Iola Daily Register And Evening News from Iola, Kansas on July 4, 1903 · Page 4
Get access to this page with a Free Trial

Iola Daily Register And Evening News from Iola, Kansas · Page 4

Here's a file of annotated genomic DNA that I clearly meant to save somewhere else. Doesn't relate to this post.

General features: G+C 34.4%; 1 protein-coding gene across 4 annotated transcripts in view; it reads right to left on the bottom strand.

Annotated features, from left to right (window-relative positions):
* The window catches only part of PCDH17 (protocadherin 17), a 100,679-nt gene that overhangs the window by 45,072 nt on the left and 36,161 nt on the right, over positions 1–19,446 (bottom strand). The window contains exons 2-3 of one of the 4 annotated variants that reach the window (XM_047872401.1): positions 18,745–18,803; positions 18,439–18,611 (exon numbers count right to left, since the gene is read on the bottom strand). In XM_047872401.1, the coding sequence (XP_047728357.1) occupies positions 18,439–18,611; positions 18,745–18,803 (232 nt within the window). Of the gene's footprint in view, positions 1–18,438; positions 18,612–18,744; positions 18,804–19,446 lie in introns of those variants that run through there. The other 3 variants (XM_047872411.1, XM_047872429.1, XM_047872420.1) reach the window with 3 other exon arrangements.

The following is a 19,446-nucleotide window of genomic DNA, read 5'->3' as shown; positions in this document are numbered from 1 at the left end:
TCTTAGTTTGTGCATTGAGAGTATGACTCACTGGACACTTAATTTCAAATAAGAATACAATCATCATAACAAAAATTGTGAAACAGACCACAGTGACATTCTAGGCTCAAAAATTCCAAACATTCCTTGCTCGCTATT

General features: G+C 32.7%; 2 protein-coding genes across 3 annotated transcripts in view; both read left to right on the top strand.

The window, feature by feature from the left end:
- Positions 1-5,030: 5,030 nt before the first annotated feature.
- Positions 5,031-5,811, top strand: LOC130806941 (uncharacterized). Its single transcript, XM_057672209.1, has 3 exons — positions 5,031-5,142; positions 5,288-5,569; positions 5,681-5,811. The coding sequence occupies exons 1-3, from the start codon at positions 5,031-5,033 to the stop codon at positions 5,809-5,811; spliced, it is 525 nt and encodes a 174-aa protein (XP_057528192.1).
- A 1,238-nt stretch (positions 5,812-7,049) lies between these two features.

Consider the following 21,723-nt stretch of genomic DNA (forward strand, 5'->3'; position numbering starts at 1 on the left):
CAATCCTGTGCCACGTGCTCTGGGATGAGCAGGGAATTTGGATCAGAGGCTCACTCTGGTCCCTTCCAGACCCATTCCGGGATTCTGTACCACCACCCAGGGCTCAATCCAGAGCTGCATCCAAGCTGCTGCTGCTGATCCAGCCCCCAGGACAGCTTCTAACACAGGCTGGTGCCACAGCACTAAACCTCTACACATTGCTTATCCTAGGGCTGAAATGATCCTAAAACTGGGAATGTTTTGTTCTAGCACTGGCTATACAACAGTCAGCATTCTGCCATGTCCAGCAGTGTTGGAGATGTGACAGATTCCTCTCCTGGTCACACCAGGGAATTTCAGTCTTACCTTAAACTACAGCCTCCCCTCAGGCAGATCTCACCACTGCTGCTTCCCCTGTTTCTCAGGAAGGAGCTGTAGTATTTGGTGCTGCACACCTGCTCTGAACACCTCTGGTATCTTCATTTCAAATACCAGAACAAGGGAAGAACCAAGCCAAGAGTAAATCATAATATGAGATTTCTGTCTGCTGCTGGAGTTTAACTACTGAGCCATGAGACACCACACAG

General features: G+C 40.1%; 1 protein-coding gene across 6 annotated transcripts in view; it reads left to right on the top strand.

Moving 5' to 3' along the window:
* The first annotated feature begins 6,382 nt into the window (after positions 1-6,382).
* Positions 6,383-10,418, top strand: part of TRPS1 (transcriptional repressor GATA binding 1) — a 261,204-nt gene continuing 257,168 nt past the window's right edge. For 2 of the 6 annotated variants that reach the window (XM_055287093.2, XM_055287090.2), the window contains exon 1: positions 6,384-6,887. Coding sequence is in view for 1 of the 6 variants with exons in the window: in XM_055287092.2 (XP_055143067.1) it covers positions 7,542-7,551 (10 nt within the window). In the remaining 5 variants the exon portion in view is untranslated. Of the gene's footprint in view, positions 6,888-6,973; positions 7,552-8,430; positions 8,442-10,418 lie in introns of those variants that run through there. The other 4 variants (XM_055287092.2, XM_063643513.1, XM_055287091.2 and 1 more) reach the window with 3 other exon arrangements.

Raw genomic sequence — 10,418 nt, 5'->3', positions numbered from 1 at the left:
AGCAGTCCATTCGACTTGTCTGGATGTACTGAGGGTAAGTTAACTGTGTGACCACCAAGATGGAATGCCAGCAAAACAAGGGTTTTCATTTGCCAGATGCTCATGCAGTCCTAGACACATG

Iola, Kansas
Issue Date:
Saturday, July 4, 1903
Page 4
Start Free Trial